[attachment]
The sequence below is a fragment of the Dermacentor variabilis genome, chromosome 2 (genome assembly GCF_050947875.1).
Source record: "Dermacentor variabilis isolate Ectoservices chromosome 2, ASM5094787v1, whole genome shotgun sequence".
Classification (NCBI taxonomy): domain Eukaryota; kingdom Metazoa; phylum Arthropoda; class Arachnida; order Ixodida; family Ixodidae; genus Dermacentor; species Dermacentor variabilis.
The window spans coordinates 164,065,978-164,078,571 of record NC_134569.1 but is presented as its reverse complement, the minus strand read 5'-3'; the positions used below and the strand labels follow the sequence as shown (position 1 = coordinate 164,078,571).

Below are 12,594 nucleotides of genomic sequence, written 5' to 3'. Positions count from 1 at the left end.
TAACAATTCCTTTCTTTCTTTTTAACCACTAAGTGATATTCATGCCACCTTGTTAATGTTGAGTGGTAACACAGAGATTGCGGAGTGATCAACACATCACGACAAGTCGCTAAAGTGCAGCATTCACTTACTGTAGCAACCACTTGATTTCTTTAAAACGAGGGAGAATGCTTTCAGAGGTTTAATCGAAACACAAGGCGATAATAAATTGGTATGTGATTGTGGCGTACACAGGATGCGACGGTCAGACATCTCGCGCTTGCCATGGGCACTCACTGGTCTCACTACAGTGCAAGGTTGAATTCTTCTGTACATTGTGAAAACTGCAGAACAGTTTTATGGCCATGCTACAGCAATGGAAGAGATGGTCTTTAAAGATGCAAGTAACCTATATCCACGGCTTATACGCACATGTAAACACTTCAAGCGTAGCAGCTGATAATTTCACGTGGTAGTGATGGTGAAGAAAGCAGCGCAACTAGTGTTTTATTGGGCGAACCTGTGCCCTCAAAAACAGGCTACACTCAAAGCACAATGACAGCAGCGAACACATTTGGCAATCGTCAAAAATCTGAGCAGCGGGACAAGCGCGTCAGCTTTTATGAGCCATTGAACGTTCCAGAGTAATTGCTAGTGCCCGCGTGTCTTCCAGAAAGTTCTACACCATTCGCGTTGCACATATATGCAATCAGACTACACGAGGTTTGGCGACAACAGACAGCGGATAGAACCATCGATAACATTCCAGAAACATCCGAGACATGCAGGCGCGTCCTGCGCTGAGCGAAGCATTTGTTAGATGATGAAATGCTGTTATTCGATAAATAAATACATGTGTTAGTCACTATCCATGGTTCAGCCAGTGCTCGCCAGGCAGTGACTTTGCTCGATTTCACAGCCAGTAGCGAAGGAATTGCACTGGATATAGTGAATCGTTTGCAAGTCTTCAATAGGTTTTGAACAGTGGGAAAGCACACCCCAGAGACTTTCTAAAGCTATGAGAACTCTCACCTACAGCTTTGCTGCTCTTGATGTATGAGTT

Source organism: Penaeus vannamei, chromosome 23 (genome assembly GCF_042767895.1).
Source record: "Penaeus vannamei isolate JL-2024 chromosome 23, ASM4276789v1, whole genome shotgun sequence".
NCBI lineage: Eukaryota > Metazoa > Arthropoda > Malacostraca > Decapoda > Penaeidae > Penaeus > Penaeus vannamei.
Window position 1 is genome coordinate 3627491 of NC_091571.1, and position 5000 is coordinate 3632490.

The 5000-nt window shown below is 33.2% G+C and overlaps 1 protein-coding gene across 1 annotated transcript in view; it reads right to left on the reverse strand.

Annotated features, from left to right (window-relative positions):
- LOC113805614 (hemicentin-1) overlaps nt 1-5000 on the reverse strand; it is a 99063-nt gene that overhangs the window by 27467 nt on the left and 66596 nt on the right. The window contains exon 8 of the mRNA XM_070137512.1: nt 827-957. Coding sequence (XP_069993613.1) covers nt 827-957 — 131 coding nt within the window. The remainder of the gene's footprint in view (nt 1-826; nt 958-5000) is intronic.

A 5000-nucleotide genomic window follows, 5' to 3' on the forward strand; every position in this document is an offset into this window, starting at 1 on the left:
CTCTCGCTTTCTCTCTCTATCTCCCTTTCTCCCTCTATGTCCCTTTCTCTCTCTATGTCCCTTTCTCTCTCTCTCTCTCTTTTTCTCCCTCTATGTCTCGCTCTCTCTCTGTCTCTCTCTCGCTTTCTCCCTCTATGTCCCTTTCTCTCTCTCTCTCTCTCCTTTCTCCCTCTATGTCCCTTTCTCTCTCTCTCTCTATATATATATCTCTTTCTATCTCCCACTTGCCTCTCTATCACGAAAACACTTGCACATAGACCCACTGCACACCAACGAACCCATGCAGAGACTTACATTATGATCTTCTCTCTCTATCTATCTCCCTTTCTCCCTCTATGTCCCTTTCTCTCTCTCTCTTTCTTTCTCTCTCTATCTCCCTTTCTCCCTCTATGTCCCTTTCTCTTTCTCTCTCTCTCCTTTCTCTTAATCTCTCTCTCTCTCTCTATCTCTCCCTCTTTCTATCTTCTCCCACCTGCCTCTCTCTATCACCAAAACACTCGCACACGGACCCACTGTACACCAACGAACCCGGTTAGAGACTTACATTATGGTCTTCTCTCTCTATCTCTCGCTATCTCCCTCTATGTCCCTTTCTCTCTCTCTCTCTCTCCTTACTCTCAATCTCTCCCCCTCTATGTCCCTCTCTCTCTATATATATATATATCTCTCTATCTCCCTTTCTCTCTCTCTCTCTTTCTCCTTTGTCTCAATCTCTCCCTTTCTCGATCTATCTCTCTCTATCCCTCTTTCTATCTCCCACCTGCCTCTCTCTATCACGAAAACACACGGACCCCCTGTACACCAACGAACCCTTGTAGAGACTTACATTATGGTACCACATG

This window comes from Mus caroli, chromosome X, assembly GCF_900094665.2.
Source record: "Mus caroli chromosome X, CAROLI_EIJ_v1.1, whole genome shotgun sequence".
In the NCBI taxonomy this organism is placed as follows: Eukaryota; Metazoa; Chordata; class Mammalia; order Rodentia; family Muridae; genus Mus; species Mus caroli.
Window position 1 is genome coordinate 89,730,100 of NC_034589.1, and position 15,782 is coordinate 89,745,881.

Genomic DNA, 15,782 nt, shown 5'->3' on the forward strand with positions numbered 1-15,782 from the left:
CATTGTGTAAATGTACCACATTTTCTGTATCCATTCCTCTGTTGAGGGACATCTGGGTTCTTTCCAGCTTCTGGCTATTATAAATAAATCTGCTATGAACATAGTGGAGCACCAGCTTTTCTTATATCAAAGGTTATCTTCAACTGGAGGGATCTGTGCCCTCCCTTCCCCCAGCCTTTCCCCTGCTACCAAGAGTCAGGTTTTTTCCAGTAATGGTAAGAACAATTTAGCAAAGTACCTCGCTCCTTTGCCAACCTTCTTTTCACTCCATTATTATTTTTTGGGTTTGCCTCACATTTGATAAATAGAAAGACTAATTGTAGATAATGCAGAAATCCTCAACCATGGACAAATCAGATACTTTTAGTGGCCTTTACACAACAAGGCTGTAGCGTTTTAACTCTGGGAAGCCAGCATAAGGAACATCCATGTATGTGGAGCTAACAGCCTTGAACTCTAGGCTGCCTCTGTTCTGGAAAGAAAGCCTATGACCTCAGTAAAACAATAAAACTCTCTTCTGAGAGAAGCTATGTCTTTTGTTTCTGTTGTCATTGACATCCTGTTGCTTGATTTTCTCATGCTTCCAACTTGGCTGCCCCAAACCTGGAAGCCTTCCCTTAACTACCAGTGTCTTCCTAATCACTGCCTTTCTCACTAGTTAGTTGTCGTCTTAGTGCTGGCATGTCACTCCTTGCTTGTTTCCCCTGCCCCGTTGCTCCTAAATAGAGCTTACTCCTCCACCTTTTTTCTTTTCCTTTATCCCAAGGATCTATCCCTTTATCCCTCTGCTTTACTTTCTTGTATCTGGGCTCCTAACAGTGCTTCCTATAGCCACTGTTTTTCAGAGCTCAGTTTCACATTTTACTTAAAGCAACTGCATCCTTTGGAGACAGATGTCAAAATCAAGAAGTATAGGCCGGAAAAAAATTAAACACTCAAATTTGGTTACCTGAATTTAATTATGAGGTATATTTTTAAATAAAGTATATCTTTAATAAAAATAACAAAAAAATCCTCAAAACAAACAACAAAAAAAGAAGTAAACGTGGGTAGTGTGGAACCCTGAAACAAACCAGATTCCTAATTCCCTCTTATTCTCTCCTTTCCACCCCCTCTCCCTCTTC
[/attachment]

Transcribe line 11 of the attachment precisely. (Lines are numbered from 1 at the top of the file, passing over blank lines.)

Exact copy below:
The 5000-nt window shown below is 33.2% G+C and overlaps 1 protein-coding gene across 1 annotated transcript in view; it reads right to left on the reverse strand.